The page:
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Novel Precursor for CVD/ALD of Ruthenium Containing Films

Ruthenium Amidinate Precursor is Expected to have Many Applications in Next Generation DRAM, LOGIC and NAND Devices

Ruthenium has become one of the most promising materials for next-generation semiconductor devices. Ru is considered the best candidate for the electrode capacitor in DRAM applications.  It possesses all of the required properties including high melting point, high oxidation resistance, and low resistivity, making it an excellent candidate for gate electrode material in CMOS transistors. Ruthenium’s lower resistivity and ease of dry etching give it a significant advantage over iridium and platinum.  Ru also shows promise as a glue-layer or seed-layer material for copper.  Ruthenium oxide is conductive so that the diffusion of oxygen coming from adjacent materials or processes will not affect the device.  In addition, recent research mentions the use of ruthenium-based materials as an electrode for ferroelectric applications.

Many types of Ruthenium precursors are available and have been used to grow CVD and ALD films.  Most of these, however, have negative properties including low vapor pressure and high impurity levels, such as carbon and oxygen, which get incorporated in the films.  Additionally, there are other concerns such as long incubation times (which affect the throughput and process controllability), poor film adherence and non-uniformity in deep trenches.  Amidinate precursors such as Bis(N,N’-di-t-butylacetamidinato)ruthenium(II) dicarbonyl (44-0056) have characteristics that overcome some of these issues.  Each amidinate ligand chelates the metal center through two metal-nitrogen bonds. These relatively weak M-N bonds and strong byproduct N-H bonds lead to lower ALD growth temperatures.  However, the M-N bonds are strong enough to provide stability to the precursor at the standard temperatures used.  Also, since the amidinato ligands chelate to the metal center, they are thermally stable yet have high and self-limited reactivity to water vapor which is essential for ALD.1 Amidinates do not have any oxygen-metal bonds thus enabling the deposition of metallic films with very low oxygen content in the film and at the interface with the sub-layer.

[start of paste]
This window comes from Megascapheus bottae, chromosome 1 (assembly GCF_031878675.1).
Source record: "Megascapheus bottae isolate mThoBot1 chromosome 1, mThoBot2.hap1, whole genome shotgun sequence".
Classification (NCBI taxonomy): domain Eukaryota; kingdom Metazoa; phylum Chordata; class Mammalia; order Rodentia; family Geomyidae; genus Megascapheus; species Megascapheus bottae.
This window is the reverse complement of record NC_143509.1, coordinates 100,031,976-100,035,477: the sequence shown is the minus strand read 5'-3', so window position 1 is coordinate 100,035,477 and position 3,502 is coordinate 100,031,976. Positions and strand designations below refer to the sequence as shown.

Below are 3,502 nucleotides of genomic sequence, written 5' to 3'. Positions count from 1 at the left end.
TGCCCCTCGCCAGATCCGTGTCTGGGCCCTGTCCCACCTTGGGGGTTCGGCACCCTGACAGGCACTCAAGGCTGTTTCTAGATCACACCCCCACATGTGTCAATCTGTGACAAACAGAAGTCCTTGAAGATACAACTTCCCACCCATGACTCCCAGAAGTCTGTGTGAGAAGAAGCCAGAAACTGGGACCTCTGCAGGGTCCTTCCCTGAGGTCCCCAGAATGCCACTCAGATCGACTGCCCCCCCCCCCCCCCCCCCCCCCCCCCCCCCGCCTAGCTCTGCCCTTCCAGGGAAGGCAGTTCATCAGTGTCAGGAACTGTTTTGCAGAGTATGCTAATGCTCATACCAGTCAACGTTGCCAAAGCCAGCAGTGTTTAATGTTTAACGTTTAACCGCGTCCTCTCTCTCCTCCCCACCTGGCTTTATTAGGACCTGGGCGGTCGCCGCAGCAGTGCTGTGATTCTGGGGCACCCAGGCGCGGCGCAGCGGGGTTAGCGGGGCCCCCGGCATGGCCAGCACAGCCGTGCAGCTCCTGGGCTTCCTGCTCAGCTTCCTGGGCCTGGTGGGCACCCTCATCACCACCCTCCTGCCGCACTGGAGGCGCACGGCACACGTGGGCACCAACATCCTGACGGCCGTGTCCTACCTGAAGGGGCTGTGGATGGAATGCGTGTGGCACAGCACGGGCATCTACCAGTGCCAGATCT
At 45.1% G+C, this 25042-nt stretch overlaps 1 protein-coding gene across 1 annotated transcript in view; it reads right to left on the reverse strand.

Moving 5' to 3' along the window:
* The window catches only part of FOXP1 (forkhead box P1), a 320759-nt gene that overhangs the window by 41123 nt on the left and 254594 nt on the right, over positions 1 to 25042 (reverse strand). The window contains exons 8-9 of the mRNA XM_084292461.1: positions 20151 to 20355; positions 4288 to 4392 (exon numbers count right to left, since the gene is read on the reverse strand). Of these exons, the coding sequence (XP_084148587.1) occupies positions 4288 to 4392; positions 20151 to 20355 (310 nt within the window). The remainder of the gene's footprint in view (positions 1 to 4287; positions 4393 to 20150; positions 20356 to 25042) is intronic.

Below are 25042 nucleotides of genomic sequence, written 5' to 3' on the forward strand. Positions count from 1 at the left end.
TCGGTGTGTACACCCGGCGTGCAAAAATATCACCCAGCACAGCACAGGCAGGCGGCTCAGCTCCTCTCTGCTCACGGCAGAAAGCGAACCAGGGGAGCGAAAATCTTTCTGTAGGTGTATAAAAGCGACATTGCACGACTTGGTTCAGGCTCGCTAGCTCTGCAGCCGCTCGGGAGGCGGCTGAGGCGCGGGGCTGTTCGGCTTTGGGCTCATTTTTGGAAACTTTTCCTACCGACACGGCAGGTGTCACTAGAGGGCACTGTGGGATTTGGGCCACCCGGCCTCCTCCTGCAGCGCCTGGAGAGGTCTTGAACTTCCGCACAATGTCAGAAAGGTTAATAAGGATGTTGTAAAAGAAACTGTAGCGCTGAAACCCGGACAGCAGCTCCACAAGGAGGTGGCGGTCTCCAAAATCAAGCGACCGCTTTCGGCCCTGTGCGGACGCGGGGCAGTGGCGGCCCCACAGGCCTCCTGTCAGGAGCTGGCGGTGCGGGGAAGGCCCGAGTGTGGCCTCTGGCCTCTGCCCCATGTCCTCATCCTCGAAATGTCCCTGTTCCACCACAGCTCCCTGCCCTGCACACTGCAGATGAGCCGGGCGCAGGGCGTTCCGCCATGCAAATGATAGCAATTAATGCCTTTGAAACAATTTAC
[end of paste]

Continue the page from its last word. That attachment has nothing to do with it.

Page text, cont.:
Thin films deposited by ALD using Bis(N,N’-di-t-butylacetamidinato)ruthenium(II) dicarbonyl have been found to be highly conductive, dense and pure.  Analysis by atomic probe microscopy showed crystallites nearly free of carbon impurity with a low level segregated near the grain boundaries.2 Highly pure and conductive films have been conformally deposited inside holes with aspect ratios of 40:1.3 These Ru films also exhibited strong adhesion.2 This precursor was found to be thermally stable in a bubbler at 1300C for months and showed very clean TGA vaporization with only trace residue (0.2%).4



  1. Future Fab International, Process Gases, Chemicals and Materials,2005, 18, 126
  2. Chemical Vapor Deposition, 2009, 15 (10-12), 312
  3. Journal of the Electrochemical Society, 2007, 154 (12), D642
  4. Open Inorganic Chemistry Journal, 2008, 2, 11


Items mentioned in this blog:

44-0056:  Bis(N,N’-di-t-butylacetamidinato)ruthenium(II) dicarbonyl, 98% (99.99%-Ru) PURATREM [949113-49-9]


For other amidinates offered please see our related literature sheet:

Metal Amidinates for CVD/ALD Applications



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